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HSBC, USA, National Association v. Tuggle

Court of Appeals of Oklahoma, Division II

June 3, 2019

HSBC, USA, NATIONAL ASSOCIATION, as Trustee for the Registered Holder of Ace Securities Corp. Home Equity Loan Trust, Series 2006-NC3, Assets Backed Pass-Through Certificates, Plaintiff/Appellee,
JACK TUGGLE and BRENDA TUGGLE, Defendants/Appellants, and JOHN DOE, as Occupant of the Premises and JANE DOE, as Occupant of the Premises, Defendants.

          Mandate Issued: 07/03/2019


          John F. Heil, III, Dustin L. Perry, Carson K. Glass, HALL, ESTILL, HARDWICK, GABLE, GOLDEN & NELSON, P.C., Tulsa, Oklahoma, for Plaintiff/Appellee

          Michael W. McCoy, MCCOY LAW OFFICE, Broken Arrow, Oklahoma, for Defendants/Appellants


         ¶1 Jack and Brenda Tuggle (the Tuggles) appeal the district court's denial of their motions to vacate and dismiss following summary judgment against them in a mortgage foreclosure case. On review, we affirm the decisions of the district court.


         ¶2 On January 14, 2016, Appellee HSBC, as trustee of the "Ace Securities Corp. Home Equity Loan Trust" (Trust), filed a petition for foreclosure alleging the Tuggles had defaulted on a mortgage. The petition included the required copy of a facially correct note demonstrating initial standing. The Tuggles responded, pro se, with what amounted to a general denial. Parts of the answer denied HSBC's standing because of a failure to follow "mandatory requirements of the applicable controlling federal regulations." The answer also denied the authenticity of the note; the proper endorsement of the note; and the claim of default. The answer was not verified. On September 3, 2016, HSBC moved for summary judgment. The summary judgment motion contained the required affidavits swearing to the authenticity of the note and the fact of default. The Tuggles did not reply to the summary judgment motion. On January 10, 2017, the district court granted summary judgment in favor of HSBC.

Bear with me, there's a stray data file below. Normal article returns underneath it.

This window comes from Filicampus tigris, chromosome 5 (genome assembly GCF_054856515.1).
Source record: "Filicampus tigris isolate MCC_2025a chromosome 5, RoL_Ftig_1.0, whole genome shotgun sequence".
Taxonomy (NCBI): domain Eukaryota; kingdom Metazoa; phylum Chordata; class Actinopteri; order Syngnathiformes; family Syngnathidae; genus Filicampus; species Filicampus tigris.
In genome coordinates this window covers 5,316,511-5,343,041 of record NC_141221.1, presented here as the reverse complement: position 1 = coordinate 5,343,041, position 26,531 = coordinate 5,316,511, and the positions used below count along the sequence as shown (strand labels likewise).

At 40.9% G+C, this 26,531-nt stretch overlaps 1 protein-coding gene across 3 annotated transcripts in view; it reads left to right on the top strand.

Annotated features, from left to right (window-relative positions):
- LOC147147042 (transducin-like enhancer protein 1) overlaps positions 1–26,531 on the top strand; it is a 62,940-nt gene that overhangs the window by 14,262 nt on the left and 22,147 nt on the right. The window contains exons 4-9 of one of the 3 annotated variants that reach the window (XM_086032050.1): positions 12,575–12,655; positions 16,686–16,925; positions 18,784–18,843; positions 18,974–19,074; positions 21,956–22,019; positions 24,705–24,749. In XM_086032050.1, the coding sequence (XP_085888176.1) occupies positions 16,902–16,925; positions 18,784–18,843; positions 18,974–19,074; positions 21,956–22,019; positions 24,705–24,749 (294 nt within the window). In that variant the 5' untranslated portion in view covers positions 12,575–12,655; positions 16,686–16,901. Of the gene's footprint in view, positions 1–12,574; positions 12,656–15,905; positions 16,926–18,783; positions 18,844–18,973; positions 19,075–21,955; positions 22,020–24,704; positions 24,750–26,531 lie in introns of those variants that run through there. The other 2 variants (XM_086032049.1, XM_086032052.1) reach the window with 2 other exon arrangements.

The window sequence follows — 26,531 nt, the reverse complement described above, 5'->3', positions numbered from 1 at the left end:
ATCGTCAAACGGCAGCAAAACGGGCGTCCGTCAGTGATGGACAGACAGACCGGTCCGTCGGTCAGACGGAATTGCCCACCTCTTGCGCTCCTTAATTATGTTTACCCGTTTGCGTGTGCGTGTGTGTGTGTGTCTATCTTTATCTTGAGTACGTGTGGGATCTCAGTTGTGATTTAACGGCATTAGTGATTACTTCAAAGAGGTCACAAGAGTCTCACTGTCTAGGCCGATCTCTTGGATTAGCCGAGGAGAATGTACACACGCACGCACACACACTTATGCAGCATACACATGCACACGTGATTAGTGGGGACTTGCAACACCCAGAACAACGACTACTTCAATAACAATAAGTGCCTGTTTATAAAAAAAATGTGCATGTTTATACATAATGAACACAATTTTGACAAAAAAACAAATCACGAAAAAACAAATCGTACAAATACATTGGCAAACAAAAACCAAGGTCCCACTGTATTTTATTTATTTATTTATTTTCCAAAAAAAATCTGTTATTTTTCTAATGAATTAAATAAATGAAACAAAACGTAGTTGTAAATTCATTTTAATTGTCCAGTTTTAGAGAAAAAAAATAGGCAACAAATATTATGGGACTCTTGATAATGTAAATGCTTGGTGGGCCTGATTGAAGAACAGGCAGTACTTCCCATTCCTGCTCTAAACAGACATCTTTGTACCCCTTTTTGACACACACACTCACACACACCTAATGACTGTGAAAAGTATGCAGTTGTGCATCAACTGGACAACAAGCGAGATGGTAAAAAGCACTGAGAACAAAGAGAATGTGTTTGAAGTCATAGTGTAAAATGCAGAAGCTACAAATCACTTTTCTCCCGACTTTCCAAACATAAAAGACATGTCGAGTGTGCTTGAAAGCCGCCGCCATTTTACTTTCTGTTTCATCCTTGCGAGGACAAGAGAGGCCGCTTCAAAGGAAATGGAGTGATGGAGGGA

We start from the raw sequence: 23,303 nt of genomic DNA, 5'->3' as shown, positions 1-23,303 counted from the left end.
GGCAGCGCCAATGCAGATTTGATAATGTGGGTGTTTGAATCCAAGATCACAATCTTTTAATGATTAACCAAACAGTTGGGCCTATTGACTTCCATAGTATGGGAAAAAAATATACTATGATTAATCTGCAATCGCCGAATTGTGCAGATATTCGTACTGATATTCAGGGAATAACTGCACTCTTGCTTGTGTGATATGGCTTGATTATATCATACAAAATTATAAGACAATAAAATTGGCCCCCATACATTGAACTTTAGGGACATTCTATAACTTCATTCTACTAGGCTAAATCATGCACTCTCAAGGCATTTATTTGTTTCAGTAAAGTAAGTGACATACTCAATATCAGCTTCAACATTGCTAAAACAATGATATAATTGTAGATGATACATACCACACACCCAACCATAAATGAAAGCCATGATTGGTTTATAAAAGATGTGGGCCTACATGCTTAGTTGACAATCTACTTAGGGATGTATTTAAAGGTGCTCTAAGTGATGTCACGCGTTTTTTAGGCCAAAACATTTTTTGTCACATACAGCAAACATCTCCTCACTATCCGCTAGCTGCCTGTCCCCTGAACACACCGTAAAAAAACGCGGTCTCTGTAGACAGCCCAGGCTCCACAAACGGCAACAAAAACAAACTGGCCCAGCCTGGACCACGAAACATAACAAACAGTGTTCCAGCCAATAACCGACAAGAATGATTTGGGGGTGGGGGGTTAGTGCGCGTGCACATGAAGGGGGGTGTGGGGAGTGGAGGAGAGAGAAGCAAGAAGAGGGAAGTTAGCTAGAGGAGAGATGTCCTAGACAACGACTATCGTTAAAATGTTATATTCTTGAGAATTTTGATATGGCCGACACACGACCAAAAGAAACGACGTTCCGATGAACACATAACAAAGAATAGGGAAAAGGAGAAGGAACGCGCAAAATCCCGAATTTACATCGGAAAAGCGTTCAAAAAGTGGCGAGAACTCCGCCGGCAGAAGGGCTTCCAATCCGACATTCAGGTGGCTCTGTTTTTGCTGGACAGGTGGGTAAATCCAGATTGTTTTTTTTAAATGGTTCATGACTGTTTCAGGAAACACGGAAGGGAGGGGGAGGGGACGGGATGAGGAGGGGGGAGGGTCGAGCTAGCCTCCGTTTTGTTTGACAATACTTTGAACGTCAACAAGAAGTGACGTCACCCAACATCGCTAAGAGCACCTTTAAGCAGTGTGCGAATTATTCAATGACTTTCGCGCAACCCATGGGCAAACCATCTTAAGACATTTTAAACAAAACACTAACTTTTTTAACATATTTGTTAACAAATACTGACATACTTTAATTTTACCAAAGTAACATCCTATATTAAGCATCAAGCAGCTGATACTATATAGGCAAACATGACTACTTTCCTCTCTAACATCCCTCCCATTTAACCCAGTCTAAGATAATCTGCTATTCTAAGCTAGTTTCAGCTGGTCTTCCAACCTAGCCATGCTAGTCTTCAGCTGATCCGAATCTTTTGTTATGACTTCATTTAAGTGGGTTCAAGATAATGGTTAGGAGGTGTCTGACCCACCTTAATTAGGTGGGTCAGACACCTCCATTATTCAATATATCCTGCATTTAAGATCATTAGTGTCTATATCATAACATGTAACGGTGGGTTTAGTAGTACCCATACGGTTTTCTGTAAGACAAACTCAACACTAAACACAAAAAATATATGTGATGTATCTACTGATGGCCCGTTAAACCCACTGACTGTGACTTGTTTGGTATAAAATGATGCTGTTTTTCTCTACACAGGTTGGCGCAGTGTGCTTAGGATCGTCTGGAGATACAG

¶3 On February 9, 2017, the Tuggles, now represented, filed a "motion to vacate and to dismiss case," alleging that the six-year statute of limitations on collection after acceleration had run "on the face of the pleadings" because the note had first been declared in default and accelerated in 2010. HSBC responded, noting that a previous foreclosure based on the 2010 acceleration had been dismissed less than a year before the current foreclosure was filed, and hence it had a year to re-file pursuant to 12 O.S. § 100 before any statute of limitations became effective.

         ¶4 The Tuggles responded with an argument that HSBC was not entitled to use the savings clause because the previous foreclosure had been dismissed on the grounds that the Tuggles had reached an agreement with HSBC to become current on their mortgage payments and pay the cost of suit. Hence, the Tuggles argued, the suit had not "failed other than on the merits" and § 100 was not applicable. The district court was not convinced by this argument, and, on April 6, 2017, denied the motion to vacate and dismiss.

         ¶5 Undeterred, on August 29, 2017, the Tuggles filed a motion to "dismiss case for lack of standing," and a second motion to vacate. This motion argued (1) that the denial of HSBC's standing and the denial of the authenticity of the note pled in the Tuggles' answer created a jurisdictional question or question of fact that prevented summary judgment; and (2) a complex allegation that the judgment was obtained by fraud, because the foundational documents of the Trust prevent a mortgage and note "not transferred at the same time" being assigned to the Trust, and also imposed time limitations on the Trust accepting assets. The Tuggles argued that the Trust could not hold the note according to its rules of operation, and hence HSBC committed fraud on the court by stating that the Trust was the holder of the note. The trial court remained unconvinced, and denied this motion on December 4, 2017. The Tuggles now appeal.


         ¶6 This matter originates in a summary judgment. Summary judgment is reviewed de novo. In this case, however, the journal entry of summary judgment was filed on January 10, 2017, and the Tuggles filed their first motion to vacate on February 9, 2017. Title 12 O.S. § 990.2 provides:

[W]hen a post-trial motion... to vacate... is filed within ten (10) days after the judgment, decree or final order is filed with the court clerk, an appeal shall not be commenced until an order ...

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